HowTo: Set Readonly File Permissions On Linux / Unix

by on April 24, 2012 · 4 comments· LAST UPDATED May 14, 2012

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How do I set readonly permission for all files stored in /var/www/html directory?

You can use the chmod command to set read-only permission for all files on Linux / Unix / Apple OS X / BSD operating systems. The syntax is as follows:

 
## use only for files ##
chmod 0444 /var/www/html/*
chmod 0444 /var/www/html/*.php
 

TO set directories in read-only mode, enter:

 
## use only for dirs ##
chmod 0544 /var/www/html/
chmod 0444 /path/to/your/dir/
 

To find all files (including sub-directories in /var/www/html) and set read-only permission, enter:

 
find /var/www/html -type f -iname "*" -print0 | xargs -I {} -0 chmod 0444 {}
 

However, you need to set set read-only and execute permission on /var/www/html and all sub-directories so that web server can enter into your DocumentRoot, enter:

 
find /var/www/html -type d -iname "*" -print0 | xargs -I {} -0 chmod 0544 {}
 

A warning about write permission

Please note that write access on a directory /var/www/html/ allows anyone to remove or add new files. In other words, you may need to set a read-only permission for /var/www/html/ directory itself:

 
chmod 0555 /var/www/html
 

In some cases you can change file owner and group to set tight permissions as per your setup:

 
### Say /var/www/html is owned by normal user, you can set it to root:root or httpd:httpd (recommended) ###
chown -R root:root /var/www/html/
 
## Make sure apache user owns /var/www/html/ ##
chown -R apache:apache /var/www/html/
 

A note about NFS exported directories

You can specify whether the directory should have read-only or read/write permissions using /etc/exports file. This file defines the various shares on the NFS server and their permissions. A few examples:

 
# Read-only access to anyone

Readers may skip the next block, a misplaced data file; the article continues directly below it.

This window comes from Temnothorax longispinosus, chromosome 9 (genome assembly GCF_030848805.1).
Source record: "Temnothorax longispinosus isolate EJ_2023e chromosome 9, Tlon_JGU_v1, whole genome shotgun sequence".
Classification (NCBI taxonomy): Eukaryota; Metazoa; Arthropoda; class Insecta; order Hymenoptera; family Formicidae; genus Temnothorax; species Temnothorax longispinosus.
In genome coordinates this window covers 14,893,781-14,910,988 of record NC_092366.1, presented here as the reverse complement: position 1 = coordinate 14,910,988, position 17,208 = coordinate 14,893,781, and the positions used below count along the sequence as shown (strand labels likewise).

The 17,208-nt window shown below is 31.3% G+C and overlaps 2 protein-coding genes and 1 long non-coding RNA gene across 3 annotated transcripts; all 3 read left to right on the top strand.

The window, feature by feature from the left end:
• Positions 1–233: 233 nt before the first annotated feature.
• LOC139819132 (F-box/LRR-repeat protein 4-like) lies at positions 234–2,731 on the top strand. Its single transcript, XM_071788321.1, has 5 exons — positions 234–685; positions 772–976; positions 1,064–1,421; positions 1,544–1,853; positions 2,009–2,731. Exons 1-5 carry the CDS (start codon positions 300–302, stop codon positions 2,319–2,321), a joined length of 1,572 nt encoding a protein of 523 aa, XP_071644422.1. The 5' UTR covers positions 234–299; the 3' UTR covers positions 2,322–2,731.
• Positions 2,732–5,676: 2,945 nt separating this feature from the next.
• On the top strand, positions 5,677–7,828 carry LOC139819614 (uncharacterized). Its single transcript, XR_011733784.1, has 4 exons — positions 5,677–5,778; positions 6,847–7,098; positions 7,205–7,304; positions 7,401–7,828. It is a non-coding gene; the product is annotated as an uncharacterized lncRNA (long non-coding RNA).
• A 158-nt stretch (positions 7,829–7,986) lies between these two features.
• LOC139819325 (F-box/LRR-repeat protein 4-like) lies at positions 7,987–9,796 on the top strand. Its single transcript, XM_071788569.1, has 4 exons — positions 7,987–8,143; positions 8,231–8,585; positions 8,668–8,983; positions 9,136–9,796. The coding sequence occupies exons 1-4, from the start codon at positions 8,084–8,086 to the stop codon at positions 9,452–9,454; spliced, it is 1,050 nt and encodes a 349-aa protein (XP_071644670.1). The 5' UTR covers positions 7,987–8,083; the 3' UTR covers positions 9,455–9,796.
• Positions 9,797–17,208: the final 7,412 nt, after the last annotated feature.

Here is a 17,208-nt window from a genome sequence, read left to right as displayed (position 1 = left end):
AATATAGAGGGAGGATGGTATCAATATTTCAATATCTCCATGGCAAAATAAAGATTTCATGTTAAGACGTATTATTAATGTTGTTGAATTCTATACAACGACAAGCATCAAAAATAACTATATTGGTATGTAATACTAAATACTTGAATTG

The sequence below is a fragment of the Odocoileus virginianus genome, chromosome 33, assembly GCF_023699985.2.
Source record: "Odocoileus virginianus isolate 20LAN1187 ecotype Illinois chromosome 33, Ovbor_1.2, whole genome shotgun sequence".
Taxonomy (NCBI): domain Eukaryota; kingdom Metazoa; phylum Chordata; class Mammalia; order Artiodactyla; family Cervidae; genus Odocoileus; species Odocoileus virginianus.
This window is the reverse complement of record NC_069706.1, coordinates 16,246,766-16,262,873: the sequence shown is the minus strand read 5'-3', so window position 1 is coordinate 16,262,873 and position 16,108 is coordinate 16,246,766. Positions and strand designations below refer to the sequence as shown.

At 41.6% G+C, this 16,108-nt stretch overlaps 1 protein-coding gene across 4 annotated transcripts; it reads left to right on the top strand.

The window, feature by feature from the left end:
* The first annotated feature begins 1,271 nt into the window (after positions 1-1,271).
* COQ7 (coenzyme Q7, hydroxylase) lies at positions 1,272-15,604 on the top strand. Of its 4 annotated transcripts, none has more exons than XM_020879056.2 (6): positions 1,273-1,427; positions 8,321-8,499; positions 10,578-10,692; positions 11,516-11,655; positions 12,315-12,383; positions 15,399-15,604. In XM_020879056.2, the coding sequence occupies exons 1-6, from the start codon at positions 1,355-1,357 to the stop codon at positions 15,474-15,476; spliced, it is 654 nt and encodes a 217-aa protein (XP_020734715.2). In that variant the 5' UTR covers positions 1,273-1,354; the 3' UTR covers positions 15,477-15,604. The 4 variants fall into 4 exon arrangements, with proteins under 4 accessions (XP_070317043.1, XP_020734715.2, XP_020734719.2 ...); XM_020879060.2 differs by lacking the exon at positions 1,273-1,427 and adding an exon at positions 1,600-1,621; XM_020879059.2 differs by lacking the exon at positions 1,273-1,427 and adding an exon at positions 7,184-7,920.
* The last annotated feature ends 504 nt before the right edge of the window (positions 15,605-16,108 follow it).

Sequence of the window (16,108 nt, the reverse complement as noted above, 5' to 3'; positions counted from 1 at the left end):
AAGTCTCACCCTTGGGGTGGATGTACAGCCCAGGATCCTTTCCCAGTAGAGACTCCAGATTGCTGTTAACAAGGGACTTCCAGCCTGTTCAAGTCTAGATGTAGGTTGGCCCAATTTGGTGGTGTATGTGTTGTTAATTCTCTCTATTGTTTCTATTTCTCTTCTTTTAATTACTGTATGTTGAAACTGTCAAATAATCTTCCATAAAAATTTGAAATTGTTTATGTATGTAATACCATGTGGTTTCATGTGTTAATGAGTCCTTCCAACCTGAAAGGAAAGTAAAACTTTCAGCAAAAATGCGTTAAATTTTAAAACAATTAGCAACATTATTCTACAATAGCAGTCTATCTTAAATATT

/var/www/html *(ro,sync)
 
# Read-write access to a client on 192.168.1.10 (upload.example.com)
/var/www/html 192.168.1.10(rw,sync)
 

A note about read-only Samba (CIFS) share for MS-Windows clients

To share sales as read-only, update smb.conf as follows:

 
[sales]
comment = Sales Data
path = /export/cifs/sales
read only = Yes
guest ok = Yes
 

A note about file systems table

You can use the /etc/fstab file on Unix or Linux to configure to mount certain files in read-only mode. You need to have a dedicated partition. Do not set / or other system partitions in read-only mode. In this example /srv/html is set to read-only mode using /etc/fstab file:

 
/dev/sda6         /srv/html               ext4         ro             1 1
 

You can use the mount command to remount partition in read-only mode (run it as the root user):
# mount -o remount,ro /dev/sda6 /srv/html
OR
# mount -o remount,ro /srv/html
The above command will try to attempt to remount an already-mounted filesystem at /srv/html. This is commonly used to change the mount flags for a filesystem, especially to make a readonly filesystem writeable. It does not change device or mount point. To make file system writable again, enter:
# mount -o remount,rw /dev/sda6 /srv/html
OR
# mount -o remount,rw /srv/html

Linux: chattr Command

You can change file attributes on a Linux file system to read-only using the chattr command:

 
 
chattr +i /path/to/file.php
chattr +i /var/www/html/
 
# find everything in /var/www/html and set to read-only #
find /var/www/html -iname "*" -print0 | xargs -I {} -0 chattr +i {}
 

To remove read-only attribute pass the -i option:
# chattr -i /path/to/file.php
FreeBSD, Mac OS X and other BSD unix user can use the chflags command:

 
## set read-only ##
chflags schg /path/to/file.php
 
# remove read-only ##
chflags noschg /path/to/file.php
 

See also:

Updated for the accuracy!

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{ 4 comments… read them below or add one }

1 Andrew Mauro April 25, 2012 at 9:19 am

On Linux filesystems you can use also the extented attributes.
Commands: lsattr and chattr with the Read Only option

Reply

2 nixCraft May 14, 2012 at 7:24 am

The faq has been updated with the lsattr and chflags commands.

Appreciate your comment.

Reply

3 HERP May 14, 2012 at 4:01 am

This article is ridiculously wrong. If you do chmod 0555 on a file you make the file executable by all users. The article instructs you to set all of the files in your web root to executable. This is a terrible terrible idea. These files should be set at 0644.

Reply

4 nixCraft May 14, 2012 at 7:17 am

It was a typo on my part. The faq has been updated. You need to set all files in DocumentRoot to read-only mode using 0444 and directories using 0544 mode. 0644 nide will give write access on /var/www/html. Hope this helps.

Appreciate your comment.

Reply

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